Voters without borders: “EU and Spanish electoral law require urgent reform”

Iago Rodriguez and Tommaso Bratto

More than 5.6 million Catalans were called on Sunday 14th to have a say on the new Parlament and influence the formation of the next Govern de la Generalitat, Catalonia’s regional executive. Although the Socialists received the most votes, pro-independence party ERC is said to lead the next regional government with the support of the nationalist bloc. 

Turnout was around 53.5% – the lowest in Catalonia’s democratic history – However, universal suffrage was not guaranteed for every citizen in the same way. There is a group of voters who persistently face excessive and unnecessary difficulties when casting their ballots, namely Catalans who reside abroad. On top of that, the almost 500,000 European citizens residing in Catalonia remain disenfranchised in their regional elections.

Palau de la Generalitat de Catalunya

In fact, according to Exterior, expatriate voting has fallen by 60% compared to the last elections. In 2021, only 15,852 citizens voted – out of a census of 255,163 – while the number of votes reached 39,521 in 2017. This means that only 6% of expatriates have participated in the Catalan elections. In practical terms, the current electoral law has disenfranchised the entirety of the expatriate community, even though the number of Catalans living abroad has increased by around 5% every year in the last decade. Any long-term solution would require abolishing the current expatriate voting system (voto rogado) – Spaniards abroad are not considered automatically eligible, instead, they need to explicitly demand their right to vote in a consulate, even if registered as a permanent resident in the other country – the increasing number of Catalans abroad also calls for the creation of a separate expatriate electoral district.

It is worth highlighting the proposal presented on October 19th on the need to reform the current expatriate voting system, which since its implementation in 2011 has led to a drastic fall in expatriate participation. The proposal received broad parliamentary support, except for the abstention of the far-right party Vox. Administrative obstacles include the inaccessibility of consulates, due to both distance and restricted opening times. These make it extremely costly for working expatriates to participate in the complex bureaucratic process required to cast their vote.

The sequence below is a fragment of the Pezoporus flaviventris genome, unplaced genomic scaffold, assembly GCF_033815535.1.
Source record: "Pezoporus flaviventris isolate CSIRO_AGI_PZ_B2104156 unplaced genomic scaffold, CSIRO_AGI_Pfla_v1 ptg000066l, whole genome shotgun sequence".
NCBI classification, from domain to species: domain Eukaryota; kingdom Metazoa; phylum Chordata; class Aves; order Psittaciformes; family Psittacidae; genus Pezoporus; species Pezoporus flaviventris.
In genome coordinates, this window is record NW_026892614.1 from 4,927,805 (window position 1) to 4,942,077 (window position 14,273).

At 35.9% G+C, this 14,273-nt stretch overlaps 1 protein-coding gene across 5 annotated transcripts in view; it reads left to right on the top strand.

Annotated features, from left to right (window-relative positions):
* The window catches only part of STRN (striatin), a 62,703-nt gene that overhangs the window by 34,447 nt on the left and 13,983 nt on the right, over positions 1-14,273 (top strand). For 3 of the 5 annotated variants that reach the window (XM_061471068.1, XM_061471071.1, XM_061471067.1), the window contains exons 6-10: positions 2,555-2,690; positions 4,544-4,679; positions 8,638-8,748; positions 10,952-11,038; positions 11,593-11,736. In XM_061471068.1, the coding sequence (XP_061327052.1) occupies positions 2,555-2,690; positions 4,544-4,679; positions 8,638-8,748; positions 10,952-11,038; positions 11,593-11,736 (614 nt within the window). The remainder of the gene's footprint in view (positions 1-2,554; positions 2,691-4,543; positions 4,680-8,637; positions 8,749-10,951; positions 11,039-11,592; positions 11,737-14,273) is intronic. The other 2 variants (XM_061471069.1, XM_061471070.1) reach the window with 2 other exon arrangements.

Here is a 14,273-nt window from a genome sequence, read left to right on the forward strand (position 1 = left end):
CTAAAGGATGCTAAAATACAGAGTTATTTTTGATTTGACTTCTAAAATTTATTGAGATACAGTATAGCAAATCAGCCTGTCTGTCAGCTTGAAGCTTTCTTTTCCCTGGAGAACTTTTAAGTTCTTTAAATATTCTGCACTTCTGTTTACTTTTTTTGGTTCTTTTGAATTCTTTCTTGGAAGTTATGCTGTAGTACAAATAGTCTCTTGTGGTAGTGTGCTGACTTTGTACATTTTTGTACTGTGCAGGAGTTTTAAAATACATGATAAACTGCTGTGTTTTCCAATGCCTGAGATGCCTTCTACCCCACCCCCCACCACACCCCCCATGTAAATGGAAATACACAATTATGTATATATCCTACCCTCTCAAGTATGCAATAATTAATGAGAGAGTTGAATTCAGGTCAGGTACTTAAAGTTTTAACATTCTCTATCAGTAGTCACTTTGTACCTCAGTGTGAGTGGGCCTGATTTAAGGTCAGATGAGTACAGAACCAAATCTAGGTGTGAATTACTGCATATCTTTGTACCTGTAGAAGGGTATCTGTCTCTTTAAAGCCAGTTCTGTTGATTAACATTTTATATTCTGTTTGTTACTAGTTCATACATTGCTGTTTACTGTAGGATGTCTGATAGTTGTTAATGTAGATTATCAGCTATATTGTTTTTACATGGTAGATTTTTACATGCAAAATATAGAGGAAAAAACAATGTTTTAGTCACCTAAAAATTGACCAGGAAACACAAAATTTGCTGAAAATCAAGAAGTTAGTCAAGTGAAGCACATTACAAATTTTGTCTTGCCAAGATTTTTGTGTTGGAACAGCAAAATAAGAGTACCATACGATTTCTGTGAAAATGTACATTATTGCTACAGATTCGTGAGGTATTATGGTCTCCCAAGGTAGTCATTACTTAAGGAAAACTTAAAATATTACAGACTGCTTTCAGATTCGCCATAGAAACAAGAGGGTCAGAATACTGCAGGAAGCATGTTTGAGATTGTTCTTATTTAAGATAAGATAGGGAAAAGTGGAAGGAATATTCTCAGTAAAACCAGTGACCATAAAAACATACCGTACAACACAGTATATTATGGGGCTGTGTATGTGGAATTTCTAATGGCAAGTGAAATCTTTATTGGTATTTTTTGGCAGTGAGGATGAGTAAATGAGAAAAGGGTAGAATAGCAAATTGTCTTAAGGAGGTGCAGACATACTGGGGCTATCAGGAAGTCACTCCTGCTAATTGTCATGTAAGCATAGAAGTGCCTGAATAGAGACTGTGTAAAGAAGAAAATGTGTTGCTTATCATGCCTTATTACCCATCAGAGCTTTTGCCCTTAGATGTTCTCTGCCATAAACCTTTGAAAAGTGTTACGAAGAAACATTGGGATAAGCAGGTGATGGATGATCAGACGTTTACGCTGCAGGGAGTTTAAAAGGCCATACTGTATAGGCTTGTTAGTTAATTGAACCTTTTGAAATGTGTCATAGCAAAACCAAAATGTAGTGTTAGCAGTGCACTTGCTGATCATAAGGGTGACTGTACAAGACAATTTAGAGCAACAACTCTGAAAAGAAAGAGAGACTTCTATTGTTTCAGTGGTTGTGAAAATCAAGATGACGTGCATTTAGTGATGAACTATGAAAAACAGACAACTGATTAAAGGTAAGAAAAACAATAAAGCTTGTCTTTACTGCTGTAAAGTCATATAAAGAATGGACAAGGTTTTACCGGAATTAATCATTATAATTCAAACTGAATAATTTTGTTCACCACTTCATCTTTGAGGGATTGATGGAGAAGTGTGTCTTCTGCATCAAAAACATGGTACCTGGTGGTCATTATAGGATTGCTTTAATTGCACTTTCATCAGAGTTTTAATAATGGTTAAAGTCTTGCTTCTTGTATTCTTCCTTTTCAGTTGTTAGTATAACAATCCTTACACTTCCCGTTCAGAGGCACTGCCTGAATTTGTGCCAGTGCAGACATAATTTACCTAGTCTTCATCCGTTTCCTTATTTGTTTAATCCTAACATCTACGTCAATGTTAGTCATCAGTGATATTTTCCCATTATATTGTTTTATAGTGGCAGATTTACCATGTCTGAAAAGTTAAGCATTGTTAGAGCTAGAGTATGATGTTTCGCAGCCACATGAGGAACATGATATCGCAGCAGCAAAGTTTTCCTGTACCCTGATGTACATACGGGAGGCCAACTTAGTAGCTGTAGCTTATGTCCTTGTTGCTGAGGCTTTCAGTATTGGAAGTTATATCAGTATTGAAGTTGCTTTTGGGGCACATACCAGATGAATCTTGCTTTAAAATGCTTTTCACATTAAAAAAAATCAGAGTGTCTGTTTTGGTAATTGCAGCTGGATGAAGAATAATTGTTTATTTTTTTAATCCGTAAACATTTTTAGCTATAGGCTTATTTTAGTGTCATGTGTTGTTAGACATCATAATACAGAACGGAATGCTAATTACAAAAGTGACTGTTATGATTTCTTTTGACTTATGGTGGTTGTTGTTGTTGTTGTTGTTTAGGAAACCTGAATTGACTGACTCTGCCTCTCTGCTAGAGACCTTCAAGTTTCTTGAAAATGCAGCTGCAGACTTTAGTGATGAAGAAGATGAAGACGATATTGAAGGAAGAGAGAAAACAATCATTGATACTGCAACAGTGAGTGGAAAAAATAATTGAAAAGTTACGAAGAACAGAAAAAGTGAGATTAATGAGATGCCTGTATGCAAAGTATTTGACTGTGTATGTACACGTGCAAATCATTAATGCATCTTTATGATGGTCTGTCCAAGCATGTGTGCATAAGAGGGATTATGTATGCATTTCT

Alina, a Spaniard living in the Netherlands, had to travel from her town to the Spanish consulate in Amsterdam to demand her right to vote in the Catalan elections. For Alina, the consulate has failed to send her the required papers insufficient time to process her vote, and so she will not be able to vote in the end.

Marea Granate, a non-partisan transnational organisation, has been denouncing for years the obstacles faced by expatriates as well as reporting to the Office for Democratic Institutions and Human Rights on electoral irregularities in previous national and European elections. They describe the problems generated by in-person registering, short time frames, delays and insufficient information as well as lack of political will to address these well-known issues.

Parc Güell, Barcelona

Regarding those European citizens residing in Catalonia, article 22 of the TFEU ensures their right to vote in municipal and European Parliament elections; while they are not allowed to vote in regional or national elections, including referendums. Therefore, these groups of citizens have been prevented from choosing the representatives that will decide on their future. 

Given the series of obstacles outlined above, Voters Without Borders puts forward the following question: Is there not a public interest in guaranteeing and ensuring the democratic participation of Catalans living abroad as well as of European citizens living in Catalonia? The fact that 94% of voters residing abroad will not cast their ballots should raise the concern of Catalan and Spanish civil society. Immigrants continue to be affected by the decisions taken in their country of origin and deserve, the same as other societal groups, political representation.

We can only hope that the new representatives will listen to the voice of the 750.000 Catalan and European citizens who are demanding fundamental electoral rights. The European Citizens’ Initiative “Voters Without Borders” was born to address the lack of guarantees and protection of existing political rights and to promote an expansion of European citizens’ participation in regional and national elections, as well as referendums. 

If you want to ensure that political rights are equally guaranteed for all types of citizens, you can sign our petition in the European Commission’s official link:     

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